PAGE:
3. COVID-19 May Force Coverage Restrictions and Higher Rates
No two businesses have been affected by COVID-19 the same way. Invariably, though, companies had to pivot and adjust in unexpected ways to satisfy public health mandates as well as changing consumer demands. Doing so can have significant consequences from an insurance coverage perspective.
Higher education is one sector in the spotlight right now. Several colleges and universities have faced lawsuits over their coronavirus response – especially their decisions on reopening campuses and returning to live instruction. Retail and hospitality companies have also been forced to make tough calls in their effort to strike a balance between safety and profitability.
Other industries – like construction — have had a far more positive experience. The need to spend more time at home has driven a jump in home renovation projects. Some businesses have also taken advantage of forced shutdowns to complete delayed capital improvements.
“The effects of the changing economic landscape and the decisions that individual companies have made may not be realized for months or even years, and that uncertainty will likely contribute to the need for rate modifications and coverage adjustments,” Jurgens said.
“But at the same time, it will create new business opportunities that fit perfectly into the capabilities of the E&S market.”
A Source of Stability in Uncertain Times
Come renewal season, many companies could find themselves pushed out of the admitted market, either because of capacity or simply lack of coverage availability. The excess and surplus marketplace – always a home to new or complex risks – will be the next stop for these organizations.
Non-admitted insurers, though, are not immune from the uncertainty challenging the admitted market. The E&S insurers best able to meet customers’ changing needs will be those with a demonstrated devotion to underwriting expertise and discipline.
“A good underwriter needs to be aware of how macro changes are impacting the way they approach assuming risk,” Jurgens said. “At Nationwide, we continue to do our best to educate our underwriting teams on emerging societal, economic and litigation trends. We compile this data so our underwriting teams have the most relevant information available as they make individual account decisions.”
Some of that data comes from Nationwide’s wholesale distribution partners, with whom underwriters have cultivated strong and transparent relationships.
“Our broker partners let us know how their clients’ needs are changing, and we let them know how the market is responding. It’s a very open dialogue that ultimately results in better service and solutions for insureds,” Jurgens said.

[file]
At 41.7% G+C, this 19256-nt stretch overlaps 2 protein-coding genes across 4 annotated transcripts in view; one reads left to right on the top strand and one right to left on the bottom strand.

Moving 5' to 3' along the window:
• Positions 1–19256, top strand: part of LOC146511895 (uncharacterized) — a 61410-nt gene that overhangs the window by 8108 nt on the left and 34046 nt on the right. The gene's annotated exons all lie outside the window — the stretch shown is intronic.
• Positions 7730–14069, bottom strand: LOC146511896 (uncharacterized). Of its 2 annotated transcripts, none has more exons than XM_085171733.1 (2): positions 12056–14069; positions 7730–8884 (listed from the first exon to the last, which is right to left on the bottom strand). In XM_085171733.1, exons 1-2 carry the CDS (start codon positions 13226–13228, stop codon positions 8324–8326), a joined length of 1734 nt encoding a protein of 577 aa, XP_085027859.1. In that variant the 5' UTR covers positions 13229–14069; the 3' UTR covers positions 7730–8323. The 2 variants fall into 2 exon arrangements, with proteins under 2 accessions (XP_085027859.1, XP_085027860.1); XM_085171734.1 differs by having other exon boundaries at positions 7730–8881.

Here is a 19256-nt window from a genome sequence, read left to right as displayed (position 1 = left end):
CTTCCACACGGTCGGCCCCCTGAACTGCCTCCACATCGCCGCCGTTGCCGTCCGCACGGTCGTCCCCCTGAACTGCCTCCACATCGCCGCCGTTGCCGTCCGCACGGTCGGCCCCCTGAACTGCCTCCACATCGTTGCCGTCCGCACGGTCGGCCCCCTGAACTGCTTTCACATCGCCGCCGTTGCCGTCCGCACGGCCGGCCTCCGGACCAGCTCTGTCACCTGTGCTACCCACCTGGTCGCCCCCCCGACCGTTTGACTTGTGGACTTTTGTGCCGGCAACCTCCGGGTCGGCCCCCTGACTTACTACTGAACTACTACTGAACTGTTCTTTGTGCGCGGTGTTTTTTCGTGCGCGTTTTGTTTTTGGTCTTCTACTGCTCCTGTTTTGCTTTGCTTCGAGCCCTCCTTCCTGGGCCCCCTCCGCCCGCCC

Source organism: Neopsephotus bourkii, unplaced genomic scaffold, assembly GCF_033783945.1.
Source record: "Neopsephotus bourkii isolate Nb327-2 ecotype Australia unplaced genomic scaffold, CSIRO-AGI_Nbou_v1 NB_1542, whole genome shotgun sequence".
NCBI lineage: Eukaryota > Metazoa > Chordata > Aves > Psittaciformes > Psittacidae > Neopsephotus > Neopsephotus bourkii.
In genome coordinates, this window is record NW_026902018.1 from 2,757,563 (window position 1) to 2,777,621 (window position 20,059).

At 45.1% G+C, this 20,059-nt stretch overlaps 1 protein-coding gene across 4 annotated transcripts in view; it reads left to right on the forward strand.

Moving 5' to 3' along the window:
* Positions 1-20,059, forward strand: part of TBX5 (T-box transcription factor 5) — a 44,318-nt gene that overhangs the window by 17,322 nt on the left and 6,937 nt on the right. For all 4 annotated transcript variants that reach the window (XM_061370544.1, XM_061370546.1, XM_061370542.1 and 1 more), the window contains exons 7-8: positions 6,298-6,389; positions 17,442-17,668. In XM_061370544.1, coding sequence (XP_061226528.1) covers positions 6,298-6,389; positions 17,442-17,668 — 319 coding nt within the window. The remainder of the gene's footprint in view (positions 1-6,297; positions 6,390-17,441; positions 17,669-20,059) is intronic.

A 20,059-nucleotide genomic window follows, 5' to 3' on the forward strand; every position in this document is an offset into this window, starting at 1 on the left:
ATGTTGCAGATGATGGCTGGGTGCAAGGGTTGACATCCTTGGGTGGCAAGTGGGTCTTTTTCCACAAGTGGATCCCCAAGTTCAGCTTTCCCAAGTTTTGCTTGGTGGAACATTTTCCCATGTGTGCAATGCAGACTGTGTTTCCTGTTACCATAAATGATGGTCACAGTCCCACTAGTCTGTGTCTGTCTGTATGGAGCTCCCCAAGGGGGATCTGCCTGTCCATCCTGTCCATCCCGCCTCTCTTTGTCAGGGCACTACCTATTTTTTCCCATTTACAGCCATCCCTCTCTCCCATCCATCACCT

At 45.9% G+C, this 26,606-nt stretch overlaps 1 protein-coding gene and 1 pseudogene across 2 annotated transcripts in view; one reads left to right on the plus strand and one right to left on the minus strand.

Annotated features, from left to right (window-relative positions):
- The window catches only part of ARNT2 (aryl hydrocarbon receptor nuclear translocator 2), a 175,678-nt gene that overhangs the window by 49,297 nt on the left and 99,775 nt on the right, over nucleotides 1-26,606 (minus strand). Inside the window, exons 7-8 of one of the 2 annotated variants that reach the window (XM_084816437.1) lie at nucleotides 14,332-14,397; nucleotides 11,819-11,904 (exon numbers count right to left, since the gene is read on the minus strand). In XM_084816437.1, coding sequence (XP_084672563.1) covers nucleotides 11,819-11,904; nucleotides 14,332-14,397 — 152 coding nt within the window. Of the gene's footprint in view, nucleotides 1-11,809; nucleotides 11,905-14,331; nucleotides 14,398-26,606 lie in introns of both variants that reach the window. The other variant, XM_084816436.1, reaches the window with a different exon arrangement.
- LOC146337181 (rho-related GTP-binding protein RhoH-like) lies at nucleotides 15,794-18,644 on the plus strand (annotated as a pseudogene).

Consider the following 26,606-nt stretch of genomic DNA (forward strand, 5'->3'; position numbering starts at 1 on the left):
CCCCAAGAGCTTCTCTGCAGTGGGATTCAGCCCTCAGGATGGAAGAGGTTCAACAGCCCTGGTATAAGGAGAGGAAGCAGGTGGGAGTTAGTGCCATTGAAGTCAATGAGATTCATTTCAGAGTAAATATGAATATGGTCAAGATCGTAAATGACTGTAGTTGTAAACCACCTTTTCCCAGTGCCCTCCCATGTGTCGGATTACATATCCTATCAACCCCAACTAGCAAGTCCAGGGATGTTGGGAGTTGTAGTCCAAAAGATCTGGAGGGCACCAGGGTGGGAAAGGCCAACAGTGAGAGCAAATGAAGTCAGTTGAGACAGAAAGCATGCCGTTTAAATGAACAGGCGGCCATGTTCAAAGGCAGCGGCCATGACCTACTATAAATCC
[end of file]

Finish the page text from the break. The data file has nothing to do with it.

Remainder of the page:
Disciplined underwriting is another factor not to be overlooked when it comes to delivering stability. Nationwide’s E&S brokerage underwriting team comes with an average of 10 years of industry-specific experience. These are veterans who understand the complexity of the business and the value of specialization in crafting bespoke solutions.
This expertise, combined with strong relationships and a focus on innovation, is what makes any insurer a bastion of stability in uncertain times.
“The number one thing we hear from distribution partners is that they need capacity and stability and the reason they continue to do business with us is because we bring that to the table consistently,” Jurgens said.
To learn more about Nationwide E&S Brokerage offerings, visit nationwide.com/brokers.
A.M. Best Rated A+ XV | S&P A+ | Fortune 100 Company
Products underwritten by Nationwide Mutual Insurance Company and Affiliated Companies. Not all Nationwide affiliated companies are mutual companies, and not all Nationwide members are insured by a mutual company. Home Office: One Nationwide Plaza, Columbus, OH. Nationwide, the Nationwide N and Eagle, and other marks displayed on this page are service marks of Nationwide Mutual Insurance Company, unless otherwise disclosed. © 2020 Nationwide Mutual Insurance Company.
This article was produced by the R&I Brand Studio, a unit of the advertising department of Risk & Insurance, in collaboration with Nationwide. The editorial staff of Risk & Insurance had no role in its preparation.